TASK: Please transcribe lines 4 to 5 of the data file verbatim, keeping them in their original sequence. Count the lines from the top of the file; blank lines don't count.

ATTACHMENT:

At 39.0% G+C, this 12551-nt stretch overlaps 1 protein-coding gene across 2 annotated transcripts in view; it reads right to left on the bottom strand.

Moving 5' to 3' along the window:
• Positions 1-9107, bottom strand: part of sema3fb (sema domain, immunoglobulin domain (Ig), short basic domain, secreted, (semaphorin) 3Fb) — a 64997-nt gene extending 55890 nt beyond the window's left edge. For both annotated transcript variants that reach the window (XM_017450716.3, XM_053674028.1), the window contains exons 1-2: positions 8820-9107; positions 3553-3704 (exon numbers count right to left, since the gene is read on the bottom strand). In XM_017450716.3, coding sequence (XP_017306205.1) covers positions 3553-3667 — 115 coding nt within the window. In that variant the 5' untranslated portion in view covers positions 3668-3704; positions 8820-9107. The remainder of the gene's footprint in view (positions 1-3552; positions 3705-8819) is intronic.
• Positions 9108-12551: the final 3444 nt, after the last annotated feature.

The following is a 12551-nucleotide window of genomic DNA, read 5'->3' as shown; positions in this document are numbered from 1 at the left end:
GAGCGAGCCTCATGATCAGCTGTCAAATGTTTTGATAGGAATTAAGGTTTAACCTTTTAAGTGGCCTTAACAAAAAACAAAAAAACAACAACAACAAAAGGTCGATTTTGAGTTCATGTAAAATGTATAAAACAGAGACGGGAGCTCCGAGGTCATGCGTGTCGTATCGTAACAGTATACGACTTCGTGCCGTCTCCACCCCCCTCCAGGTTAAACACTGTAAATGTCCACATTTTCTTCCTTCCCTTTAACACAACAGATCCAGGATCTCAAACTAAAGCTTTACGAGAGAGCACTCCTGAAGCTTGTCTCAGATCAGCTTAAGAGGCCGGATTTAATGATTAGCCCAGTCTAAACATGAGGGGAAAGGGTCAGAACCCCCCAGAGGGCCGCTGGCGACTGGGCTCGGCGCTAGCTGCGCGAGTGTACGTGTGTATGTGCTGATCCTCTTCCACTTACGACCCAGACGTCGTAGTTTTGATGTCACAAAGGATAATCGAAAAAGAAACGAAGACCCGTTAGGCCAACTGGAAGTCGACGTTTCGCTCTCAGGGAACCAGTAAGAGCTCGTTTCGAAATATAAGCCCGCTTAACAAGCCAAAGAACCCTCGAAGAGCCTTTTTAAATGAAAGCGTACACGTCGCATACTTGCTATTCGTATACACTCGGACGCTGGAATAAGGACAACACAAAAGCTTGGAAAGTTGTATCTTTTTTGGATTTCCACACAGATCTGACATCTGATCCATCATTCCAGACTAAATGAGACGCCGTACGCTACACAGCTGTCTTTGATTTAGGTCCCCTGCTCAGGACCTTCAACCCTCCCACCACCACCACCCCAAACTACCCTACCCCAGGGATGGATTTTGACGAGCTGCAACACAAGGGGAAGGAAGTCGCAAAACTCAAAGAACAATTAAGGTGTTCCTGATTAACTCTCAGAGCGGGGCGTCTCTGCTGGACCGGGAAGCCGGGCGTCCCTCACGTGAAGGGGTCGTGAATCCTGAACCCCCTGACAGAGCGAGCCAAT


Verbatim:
• Positions 9108-12551: the final 3444 nt, after the last annotated feature.

The following is a 12551-nucleotide window of genomic DNA, read 5'->3' as shown; positions in this document are numbered from 1 at the left end: